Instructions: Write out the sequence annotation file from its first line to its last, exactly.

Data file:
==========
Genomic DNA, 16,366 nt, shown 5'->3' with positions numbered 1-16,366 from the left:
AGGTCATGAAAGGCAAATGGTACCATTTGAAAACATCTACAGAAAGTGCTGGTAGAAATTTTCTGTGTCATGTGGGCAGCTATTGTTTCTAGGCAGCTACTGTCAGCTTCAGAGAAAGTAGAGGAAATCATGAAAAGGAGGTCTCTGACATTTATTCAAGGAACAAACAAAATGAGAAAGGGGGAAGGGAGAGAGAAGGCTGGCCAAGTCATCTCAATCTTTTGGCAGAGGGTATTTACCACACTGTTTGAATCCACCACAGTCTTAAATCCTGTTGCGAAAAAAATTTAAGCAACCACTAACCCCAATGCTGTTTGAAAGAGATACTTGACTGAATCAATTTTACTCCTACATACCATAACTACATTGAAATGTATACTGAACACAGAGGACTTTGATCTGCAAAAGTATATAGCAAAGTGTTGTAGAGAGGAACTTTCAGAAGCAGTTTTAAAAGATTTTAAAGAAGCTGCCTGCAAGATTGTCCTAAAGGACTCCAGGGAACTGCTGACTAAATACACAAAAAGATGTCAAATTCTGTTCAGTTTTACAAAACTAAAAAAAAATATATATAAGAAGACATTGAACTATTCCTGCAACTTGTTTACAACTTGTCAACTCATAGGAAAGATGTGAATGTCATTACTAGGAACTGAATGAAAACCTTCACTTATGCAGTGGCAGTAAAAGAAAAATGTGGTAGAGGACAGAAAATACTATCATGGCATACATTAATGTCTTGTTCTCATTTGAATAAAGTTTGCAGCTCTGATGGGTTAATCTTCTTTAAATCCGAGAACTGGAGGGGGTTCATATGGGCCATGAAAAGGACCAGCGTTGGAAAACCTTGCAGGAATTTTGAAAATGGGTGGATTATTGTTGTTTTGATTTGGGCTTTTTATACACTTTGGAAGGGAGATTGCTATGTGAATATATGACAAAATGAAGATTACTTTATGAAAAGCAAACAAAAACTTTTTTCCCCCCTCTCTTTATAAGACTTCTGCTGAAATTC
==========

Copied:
Genomic DNA, 16,366 nt, shown 5'->3' with positions numbered 1-16,366 from the left:
AGGTCATGAAAGGCAAATGGTACCATTTGAAAACATCTACAGAAAGTGCTGGTAGAAATTTTCTGTGTCATGTGGGCAGCTATTGTTTCTAGGCAGCTACTGTCAGCTTCAGAGAAAGTAGAGGAAATCATGAAAAGGAGGTCTCTGACATTTATTCAAGGAACAAACAAAATGAGAAAGGGGGAAGGGAGAGAGAAGGCTGGCCAAGTCATCTCAATCTTTTGGCAGAGGGTATTTACCACACTGTTTGAATCCACCACAGTCTTAAATCCTGTTGCGAAAAAAATTTAAGCAACCACTAACCCCAATGCTGTTTGAAAGAGATACTTGACTGAATCAATTTTACTCCTACATACCATAACTACATTGAAATGTATACTGAACACAGAGGACTTTGATCTGCAAAAGTATATAGCAAAGTGTTGTAGAGAGGAACTTTCAGAAGCAGTTTTAAAAGATTTTAAAGAAGCTGCCTGCAAGATTGTCCTAAAGGACTCCAGGGAACTGCTGACTAAATACACAAAAAGATGTCAAATTCTGTTCAGTTTTACAAAACTAAAAAAAAATATATATAAGAAGACATTGAACTATTCCTGCAACTTGTTTACAACTTGTCAACTCATAGGAAAGATGTGAATGTCATTACTAGGAACTGAATGAAAACCTTCACTTATGCAGTGGCAGTAAAAGAAAAATGTGGTAGAGGACAGAAAATACTATCATGGCATACATTAATGTCTTGTTCTCATTTGAATAAAGTTTGCAGCTCTGATGGGTTAATCTTCTTTAAATCCGAGAACTGGAGGGGGTTCATATGGGCCATGAAAAGGACCAGCGTTGGAAAACCTTGCAGGAATTTTGAAAATGGGTGGATTATTGTTGTTTTGATTTGGGCTTTTTATACACTTTGGAAGGGAGATTGCTATGTGAATATATGACAAAATGAAGATTACTTTATGAAAAGCAAACAAAAACTTTTTTCCCCCCTCTCTTTATAAGACTTCTGCTGAAATTC